When Brahms published this first of his symphonies in 1876, he was already 43 years old, rather late for a classical music giant in the Romantic era. What’s more astonishing is that this symphony took about 15 years to complete. It’s easy to understand that this delay was probably because he felt the insurmountable high standard cast upon him by Beethoven was difficult to achieve, and also because Brahms himself was a perfectionist.
Nevertheless, Beethoven’s influence on Brahms’ first seems evident. Most notably, the “fate” motto of Beethoven’s Fifth Symphony that is prevalent in the first movement, the resemblance between the finale’s main melody and the “Ode to Joy” in Beethoven’s Ninth.
Though very much respecting the classical form of symphonies prior to his time, Brahms’ first symphony embodies dramatic intensity and deep emotions.
1. Un poco sostenuto - Allegro
The first movement overall is forceful and energetic. It’s in sonata form, with an extended introduction (Un poco sostenuto) that begins with constant timpani hammering out the beats (part 1), along two lines of melodies, upward violin and descending woodwind, “tearing” apart (as Leonard Bernstein described), seemingly to express deep emotional struggle, yet so overwhelmingly powerful:
It is followed by another phrase (part 2) led by oboe, which is then referenced during exposition:
Theme 1 starts with an abrupt timpani call into the Allegro part of the movement, obviously derived from the opening line:
While elaborating the main theme and transitioning to 2nd theme, we hear the “fate” motto on the accompanying violin:
Theme 2 is also on oboe and echos part 2 of the introduction:
Even during exposition, in between of the two themes, elements of the themes are taken out and constantly being reiterated, extended, transformed and developed, with changing rhythms and contrasting dynamics. Take a listen to the passage at the end of exposition where theme 1 turns marching forcefully with leaping syncopation along the way:
The overall impression we get while listening to this movement, and, really all Brahms’ symphonies, is that presentation and development of themes are not as clearly marked and easily identifiable as pieces from classical times; yet, overall the work still maintains its footing in the classical forms.
It’s worth noting the references Brahms made to Beethoven’s “fate” motto again development:
and carried it all the way through end of the coda and thus the movement:
2. Andante sostenuto
The second movement is in A-B-A ternary form, filled with heart-melting reflection and melancholy. The part A1 opens on the strings:
The following part A2 on solo oboe is lyrical with sweet tranquility:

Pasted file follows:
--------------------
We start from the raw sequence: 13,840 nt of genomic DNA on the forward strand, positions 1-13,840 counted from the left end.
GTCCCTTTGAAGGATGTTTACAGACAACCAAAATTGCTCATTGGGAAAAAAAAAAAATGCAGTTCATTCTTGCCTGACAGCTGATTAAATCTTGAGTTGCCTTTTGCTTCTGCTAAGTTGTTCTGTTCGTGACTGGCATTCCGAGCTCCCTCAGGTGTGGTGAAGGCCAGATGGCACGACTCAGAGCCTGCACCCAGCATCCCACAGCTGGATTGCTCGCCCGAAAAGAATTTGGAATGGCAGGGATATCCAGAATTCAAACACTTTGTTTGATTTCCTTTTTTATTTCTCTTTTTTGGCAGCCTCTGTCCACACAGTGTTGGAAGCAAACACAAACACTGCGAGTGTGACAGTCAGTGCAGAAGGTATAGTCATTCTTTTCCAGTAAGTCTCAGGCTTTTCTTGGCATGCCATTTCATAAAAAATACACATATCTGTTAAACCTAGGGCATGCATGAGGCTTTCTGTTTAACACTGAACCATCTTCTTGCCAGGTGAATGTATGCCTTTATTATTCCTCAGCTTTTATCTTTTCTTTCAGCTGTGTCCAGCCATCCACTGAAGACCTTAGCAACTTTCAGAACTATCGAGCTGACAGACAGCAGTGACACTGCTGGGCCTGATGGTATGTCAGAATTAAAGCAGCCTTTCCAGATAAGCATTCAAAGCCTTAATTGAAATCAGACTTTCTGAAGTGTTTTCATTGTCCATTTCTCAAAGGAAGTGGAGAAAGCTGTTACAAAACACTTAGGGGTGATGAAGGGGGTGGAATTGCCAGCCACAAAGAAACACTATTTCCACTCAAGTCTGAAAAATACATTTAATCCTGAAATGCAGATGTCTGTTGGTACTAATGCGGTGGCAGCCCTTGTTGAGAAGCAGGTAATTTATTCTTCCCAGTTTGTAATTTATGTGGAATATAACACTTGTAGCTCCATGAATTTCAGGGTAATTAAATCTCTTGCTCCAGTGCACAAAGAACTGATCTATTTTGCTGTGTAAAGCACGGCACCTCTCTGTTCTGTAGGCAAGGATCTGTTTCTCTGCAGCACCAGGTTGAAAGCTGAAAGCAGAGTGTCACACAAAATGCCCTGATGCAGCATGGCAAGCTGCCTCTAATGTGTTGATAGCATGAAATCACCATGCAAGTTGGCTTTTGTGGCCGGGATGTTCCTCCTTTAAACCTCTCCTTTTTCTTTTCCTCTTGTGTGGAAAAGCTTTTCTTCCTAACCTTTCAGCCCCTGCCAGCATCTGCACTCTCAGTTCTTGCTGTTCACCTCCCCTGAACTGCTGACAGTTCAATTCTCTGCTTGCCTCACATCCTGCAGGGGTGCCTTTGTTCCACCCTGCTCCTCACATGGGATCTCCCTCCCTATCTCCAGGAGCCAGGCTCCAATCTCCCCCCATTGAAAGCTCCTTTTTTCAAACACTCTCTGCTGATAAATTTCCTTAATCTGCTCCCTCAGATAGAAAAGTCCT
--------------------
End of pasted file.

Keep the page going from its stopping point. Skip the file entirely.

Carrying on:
The middle section B presents two corresponding parts that are mostly derived from the respective themes in section A, sounding a bit more lyrical and brighter in color, and staying on the same instruments of their counter parts as well:
When A part returns, theme A2 is now repeated by solo violin, echoed by the horn, the sound feels more expressive than it is initially played by solo oboe:
3. Un poco Allegretto e grazioso
The 3rd movement continues with a generally soft and pleasant mood, in a ternary form again but with a trio in the middle. While overall structure is Allegretto – Trio – Allegretto reprise, the Allegretto itself seems to be in ternary form as well, therefore making the whole movement like a “compounded ternary” form. This is just another example of how deeply devoted Brahms was to the classical spirit.
The Allegretto section in 2/4 time presents a few theme parts; first part has two themes, part A starts on a peaceful melody on clarinet:
That calmness was immediately answered by a playful phrase on flute, which is part B:
In the middle part, a pair of themes form a contrasting part against A+B, mood is more swift and jumpy, with a denser rhythm underlying the melodies played by clarinet and then oboe:
After a shorter repeat of A, the movement enters the Trio section, which is in 6/8 time:
After the trio, themes A and B were repeated with variation before ending the movement with a short coda.
4. Adagio - Piu Andante - Allegro non troppo ma con brio
Brahms puts a more extensive introduction in the finale than the first movement. The Adagio section contains the dramatic 1st theme that opens on the strings, with similar ascending notes like the main theme coming in the Allegro but in much darker mood filled with anxiety:
The theme develops more with mystery and tension, but then soon gets all wiped away by the grand horn call of a powerful melody, the famous “alphorn” tune (beginning the Piu andante section), like a shred of bright sunlight piercing through the clouds:
This unforgettable tune is repeated by the solo flute, and followed by a solemn chorale:
After brief repeat of the alphorn tune, enters the grand main theme, which is much reminiscent of Beethoven’s “Ode to Joy” in his Ninth Symphony:
The 2nd theme sounds same as the main theme in spirit:
The chorale theme is heard in the coda section near the end, but how has become a fantastic proclamation of glorious joy with a high sense of unity: